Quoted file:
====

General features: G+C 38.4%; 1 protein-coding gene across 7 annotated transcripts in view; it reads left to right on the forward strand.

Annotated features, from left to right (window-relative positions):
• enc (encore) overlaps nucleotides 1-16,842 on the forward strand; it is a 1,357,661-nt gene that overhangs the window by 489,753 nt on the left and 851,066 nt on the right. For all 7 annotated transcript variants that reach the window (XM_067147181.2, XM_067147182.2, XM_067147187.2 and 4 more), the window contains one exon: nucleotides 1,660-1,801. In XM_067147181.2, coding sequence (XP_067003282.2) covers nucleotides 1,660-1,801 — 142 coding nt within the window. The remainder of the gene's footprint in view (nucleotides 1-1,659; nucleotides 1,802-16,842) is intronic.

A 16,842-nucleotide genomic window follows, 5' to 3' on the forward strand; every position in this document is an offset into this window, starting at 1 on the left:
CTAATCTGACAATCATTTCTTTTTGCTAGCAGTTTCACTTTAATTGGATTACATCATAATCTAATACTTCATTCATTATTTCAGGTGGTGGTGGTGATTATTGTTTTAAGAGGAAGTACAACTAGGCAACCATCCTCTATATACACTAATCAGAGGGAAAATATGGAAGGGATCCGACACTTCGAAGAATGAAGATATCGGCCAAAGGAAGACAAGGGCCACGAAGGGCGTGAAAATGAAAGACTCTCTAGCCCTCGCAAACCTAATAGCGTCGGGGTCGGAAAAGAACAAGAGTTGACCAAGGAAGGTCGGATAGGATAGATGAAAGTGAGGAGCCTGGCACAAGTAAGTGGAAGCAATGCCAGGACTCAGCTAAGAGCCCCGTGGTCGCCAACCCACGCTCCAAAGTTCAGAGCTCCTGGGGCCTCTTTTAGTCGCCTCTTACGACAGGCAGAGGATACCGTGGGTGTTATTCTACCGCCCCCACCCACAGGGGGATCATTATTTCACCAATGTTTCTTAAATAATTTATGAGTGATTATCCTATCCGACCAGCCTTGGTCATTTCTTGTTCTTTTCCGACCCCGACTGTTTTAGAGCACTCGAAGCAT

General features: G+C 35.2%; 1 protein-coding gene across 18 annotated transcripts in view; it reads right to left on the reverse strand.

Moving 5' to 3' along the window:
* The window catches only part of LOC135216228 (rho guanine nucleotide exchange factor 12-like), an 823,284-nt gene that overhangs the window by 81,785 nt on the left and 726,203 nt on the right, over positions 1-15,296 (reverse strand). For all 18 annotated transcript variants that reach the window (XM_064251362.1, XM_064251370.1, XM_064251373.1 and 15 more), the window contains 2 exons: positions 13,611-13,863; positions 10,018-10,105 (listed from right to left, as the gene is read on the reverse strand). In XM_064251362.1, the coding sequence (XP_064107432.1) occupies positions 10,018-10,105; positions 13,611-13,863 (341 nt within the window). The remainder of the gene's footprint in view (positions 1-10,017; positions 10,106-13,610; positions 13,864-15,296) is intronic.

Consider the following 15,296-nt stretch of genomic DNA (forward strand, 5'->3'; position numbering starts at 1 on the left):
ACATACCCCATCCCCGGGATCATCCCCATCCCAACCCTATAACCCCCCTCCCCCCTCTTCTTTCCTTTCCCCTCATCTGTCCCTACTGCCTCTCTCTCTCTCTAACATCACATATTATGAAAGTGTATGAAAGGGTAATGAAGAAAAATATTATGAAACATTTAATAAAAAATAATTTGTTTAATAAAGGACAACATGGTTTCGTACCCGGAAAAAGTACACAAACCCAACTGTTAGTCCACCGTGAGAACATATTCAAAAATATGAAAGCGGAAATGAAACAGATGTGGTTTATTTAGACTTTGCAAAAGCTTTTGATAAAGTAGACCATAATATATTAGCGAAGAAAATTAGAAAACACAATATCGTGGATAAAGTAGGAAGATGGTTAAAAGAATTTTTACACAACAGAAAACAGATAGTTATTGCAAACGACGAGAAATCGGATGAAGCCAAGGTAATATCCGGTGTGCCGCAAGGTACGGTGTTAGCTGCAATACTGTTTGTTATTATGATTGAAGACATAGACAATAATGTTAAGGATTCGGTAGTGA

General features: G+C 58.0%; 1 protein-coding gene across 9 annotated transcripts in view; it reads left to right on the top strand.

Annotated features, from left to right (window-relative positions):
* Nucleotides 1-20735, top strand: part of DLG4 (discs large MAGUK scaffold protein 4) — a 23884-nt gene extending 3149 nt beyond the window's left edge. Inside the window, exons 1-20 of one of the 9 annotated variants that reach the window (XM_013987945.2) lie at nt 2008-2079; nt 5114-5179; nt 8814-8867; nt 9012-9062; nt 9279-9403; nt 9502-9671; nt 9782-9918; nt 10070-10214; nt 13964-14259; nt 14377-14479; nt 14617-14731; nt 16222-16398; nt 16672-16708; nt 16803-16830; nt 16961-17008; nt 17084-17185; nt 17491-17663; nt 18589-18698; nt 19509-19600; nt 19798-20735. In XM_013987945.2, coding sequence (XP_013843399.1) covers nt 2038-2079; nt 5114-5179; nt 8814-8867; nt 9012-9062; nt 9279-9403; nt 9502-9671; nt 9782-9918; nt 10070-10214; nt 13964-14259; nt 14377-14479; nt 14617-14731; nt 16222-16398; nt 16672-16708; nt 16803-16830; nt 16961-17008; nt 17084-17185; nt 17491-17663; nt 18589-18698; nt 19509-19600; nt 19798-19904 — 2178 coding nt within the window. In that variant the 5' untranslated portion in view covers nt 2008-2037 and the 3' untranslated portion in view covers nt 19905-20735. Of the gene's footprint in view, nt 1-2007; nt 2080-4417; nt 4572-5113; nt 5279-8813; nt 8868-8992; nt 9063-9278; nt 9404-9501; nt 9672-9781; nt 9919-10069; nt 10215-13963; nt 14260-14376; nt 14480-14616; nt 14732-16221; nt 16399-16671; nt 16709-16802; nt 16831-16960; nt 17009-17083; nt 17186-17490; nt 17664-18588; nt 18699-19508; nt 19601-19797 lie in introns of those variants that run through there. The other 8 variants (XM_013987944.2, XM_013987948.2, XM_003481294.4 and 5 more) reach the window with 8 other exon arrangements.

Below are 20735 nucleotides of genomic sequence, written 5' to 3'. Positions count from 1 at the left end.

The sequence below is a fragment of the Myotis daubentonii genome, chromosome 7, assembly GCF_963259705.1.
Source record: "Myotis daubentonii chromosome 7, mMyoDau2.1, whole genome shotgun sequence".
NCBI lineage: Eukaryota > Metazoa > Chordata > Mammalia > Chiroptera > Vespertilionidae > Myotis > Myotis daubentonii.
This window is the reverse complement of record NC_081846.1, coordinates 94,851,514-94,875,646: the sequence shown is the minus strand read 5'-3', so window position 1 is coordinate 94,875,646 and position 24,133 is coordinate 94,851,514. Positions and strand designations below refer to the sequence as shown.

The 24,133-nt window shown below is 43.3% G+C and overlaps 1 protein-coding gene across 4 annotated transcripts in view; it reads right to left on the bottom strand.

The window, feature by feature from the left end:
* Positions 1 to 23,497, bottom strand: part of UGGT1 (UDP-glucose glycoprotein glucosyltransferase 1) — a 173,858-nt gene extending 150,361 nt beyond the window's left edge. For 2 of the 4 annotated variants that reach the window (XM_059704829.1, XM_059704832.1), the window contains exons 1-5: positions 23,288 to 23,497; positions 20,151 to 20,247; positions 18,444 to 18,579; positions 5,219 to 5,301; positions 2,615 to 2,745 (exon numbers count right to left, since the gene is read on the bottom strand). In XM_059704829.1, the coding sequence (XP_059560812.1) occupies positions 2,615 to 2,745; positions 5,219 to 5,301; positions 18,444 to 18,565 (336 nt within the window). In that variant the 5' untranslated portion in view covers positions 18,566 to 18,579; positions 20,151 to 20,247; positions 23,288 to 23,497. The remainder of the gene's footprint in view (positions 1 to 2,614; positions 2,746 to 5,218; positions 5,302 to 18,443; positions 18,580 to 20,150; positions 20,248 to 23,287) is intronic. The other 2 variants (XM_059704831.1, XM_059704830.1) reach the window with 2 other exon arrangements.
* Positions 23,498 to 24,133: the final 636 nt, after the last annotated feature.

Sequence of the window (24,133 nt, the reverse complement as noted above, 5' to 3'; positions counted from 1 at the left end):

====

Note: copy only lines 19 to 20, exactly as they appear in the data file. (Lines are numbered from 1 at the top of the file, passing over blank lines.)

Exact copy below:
The 24,133-nt window shown below is 43.3% G+C and overlaps 1 protein-coding gene across 4 annotated transcripts in view; it reads right to left on the bottom strand.

The window, feature by feature from the left end: